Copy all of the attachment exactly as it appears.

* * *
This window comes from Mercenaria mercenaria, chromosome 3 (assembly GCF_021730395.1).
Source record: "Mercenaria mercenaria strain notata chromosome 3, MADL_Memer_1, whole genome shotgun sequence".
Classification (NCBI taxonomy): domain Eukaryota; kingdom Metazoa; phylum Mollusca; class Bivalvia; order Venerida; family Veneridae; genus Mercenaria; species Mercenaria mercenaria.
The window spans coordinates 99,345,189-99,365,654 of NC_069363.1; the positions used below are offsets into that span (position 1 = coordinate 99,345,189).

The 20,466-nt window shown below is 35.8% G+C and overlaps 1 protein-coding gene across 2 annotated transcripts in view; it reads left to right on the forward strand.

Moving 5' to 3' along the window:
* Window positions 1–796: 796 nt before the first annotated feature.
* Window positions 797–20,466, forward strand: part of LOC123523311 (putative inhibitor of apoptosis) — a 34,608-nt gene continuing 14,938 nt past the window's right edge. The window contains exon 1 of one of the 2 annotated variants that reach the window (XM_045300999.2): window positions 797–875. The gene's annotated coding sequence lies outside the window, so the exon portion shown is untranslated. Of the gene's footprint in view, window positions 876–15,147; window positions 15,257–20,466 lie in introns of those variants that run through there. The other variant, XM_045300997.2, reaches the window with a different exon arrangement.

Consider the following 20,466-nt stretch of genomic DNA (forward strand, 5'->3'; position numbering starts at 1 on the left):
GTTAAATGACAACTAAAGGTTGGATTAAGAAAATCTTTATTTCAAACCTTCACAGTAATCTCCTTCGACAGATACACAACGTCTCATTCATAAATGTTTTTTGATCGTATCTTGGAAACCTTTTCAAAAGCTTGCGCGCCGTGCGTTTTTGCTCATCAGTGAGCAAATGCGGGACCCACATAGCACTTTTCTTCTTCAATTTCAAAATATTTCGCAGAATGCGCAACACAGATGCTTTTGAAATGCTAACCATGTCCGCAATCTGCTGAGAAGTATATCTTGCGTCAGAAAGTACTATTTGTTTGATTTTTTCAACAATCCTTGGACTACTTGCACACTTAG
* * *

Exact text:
This window comes from Mercenaria mercenaria, chromosome 3 (assembly GCF_021730395.1).
Source record: "Mercenaria mercenaria strain notata chromosome 3, MADL_Memer_1, whole genome shotgun sequence".
Classification (NCBI taxonomy): domain Eukaryota; kingdom Metazoa; phylum Mollusca; class Bivalvia; order Venerida; family Veneridae; genus Mercenaria; species Mercenaria mercenaria.
The window spans coordinates 99,345,189-99,365,654 of NC_069363.1; the positions used below are offsets into that span (position 1 = coordinate 99,345,189).

The 20,466-nt window shown below is 35.8% G+C and overlaps 1 protein-coding gene across 2 annotated transcripts in view; it reads left to right on the forward strand.

Moving 5' to 3' along the window:
* Window positions 1–796: 796 nt before the first annotated feature.
* Window positions 797–20,466, forward strand: part of LOC123523311 (putative inhibitor of apoptosis) — a 34,608-nt gene continuing 14,938 nt past the window's right edge. The window contains exon 1 of one of the 2 annotated variants that reach the window (XM_045300999.2): window positions 797–875. The gene's annotated coding sequence lies outside the window, so the exon portion shown is untranslated. Of the gene's footprint in view, window positions 876–15,147; window positions 15,257–20,466 lie in introns of those variants that run through there. The other variant, XM_045300997.2, reaches the window with a different exon arrangement.

Consider the following 20,466-nt stretch of genomic DNA (forward strand, 5'->3'; position numbering starts at 1 on the left):
GTTAAATGACAACTAAAGGTTGGATTAAGAAAATCTTTATTTCAAACCTTCACAGTAATCTCCTTCGACAGATACACAACGTCTCATTCATAAATGTTTTTTGATCGTATCTTGGAAACCTTTTCAAAAGCTTGCGCGCCGTGCGTTTTTGCTCATCAGTGAGCAAATGCGGGACCCACATAGCACTTTTCTTCTTCAATTTCAAAATATTTCGCAGAATGCGCAACACAGATGCTTTTGAAATGCTAACCATGTCCGCAATCTGCTGAGAAGTATATCTTGCGTCAGAAAGTACTATTTGTTTGATTTTTTCAACAATCCTTGGACTACTTGCACACTTAG